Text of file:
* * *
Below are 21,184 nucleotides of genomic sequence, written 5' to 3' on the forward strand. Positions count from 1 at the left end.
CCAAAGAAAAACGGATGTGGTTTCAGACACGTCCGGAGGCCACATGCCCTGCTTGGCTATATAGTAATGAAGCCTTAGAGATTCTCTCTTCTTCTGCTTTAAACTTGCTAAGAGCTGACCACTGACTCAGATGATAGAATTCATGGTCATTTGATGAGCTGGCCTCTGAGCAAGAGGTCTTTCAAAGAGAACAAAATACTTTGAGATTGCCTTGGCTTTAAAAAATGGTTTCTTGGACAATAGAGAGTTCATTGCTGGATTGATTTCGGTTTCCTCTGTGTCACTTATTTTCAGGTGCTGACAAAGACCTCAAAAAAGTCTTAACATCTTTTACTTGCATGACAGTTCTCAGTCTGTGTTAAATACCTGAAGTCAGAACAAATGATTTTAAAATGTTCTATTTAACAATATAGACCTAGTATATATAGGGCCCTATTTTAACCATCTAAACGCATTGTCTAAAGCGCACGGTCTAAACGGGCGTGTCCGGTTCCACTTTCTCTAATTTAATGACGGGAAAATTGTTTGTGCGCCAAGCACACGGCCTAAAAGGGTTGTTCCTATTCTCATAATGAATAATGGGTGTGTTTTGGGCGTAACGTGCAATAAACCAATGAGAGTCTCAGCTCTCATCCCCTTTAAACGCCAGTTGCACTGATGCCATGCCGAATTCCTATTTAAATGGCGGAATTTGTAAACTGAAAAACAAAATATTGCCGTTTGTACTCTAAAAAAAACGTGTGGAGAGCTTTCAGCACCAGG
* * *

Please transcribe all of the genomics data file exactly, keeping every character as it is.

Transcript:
Below are 21,184 nucleotides of genomic sequence, written 5' to 3' on the forward strand. Positions count from 1 at the left end.
CCAAAGAAAAACGGATGTGGTTTCAGACACGTCCGGAGGCCACATGCCCTGCTTGGCTATATAGTAATGAAGCCTTAGAGATTCTCTCTTCTTCTGCTTTAAACTTGCTAAGAGCTGACCACTGACTCAGATGATAGAATTCATGGTCATTTGATGAGCTGGCCTCTGAGCAAGAGGTCTTTCAAAGAGAACAAAATACTTTGAGATTGCCTTGGCTTTAAAAAATGGTTTCTTGGACAATAGAGAGTTCATTGCTGGATTGATTTCGGTTTCCTCTGTGTCACTTATTTTCAGGTGCTGACAAAGACCTCAAAAAAGTCTTAACATCTTTTACTTGCATGACAGTTCTCAGTCTGTGTTAAATACCTGAAGTCAGAACAAATGATTTTAAAATGTTCTATTTAACAATATAGACCTAGTATATATAGGGCCCTATTTTAACCATCTAAACGCATTGTCTAAAGCGCACGGTCTAAACGGGCGTGTCCGGTTCCACTTTCTCTAATTTAATGACGGGAAAATTGTTTGTGCGCCAAGCACACGGCCTAAAAGGGTTGTTCCTATTCTCATAATGAATAATGGGTGTGTTTTGGGCGTAACGTGCAATAAACCAATGAGAGTCTCAGCTCTCATCCCCTTTAAACGCCAGTTGCACTGATGCCATGCCGAATTCCTATTTAAATGGCGGAATTTGTAAACTGAAAAACAAAATATTGCCGTTTGTACTCTAAAAAAAACGTGTGGAGAGCTTTCAGCACCAGG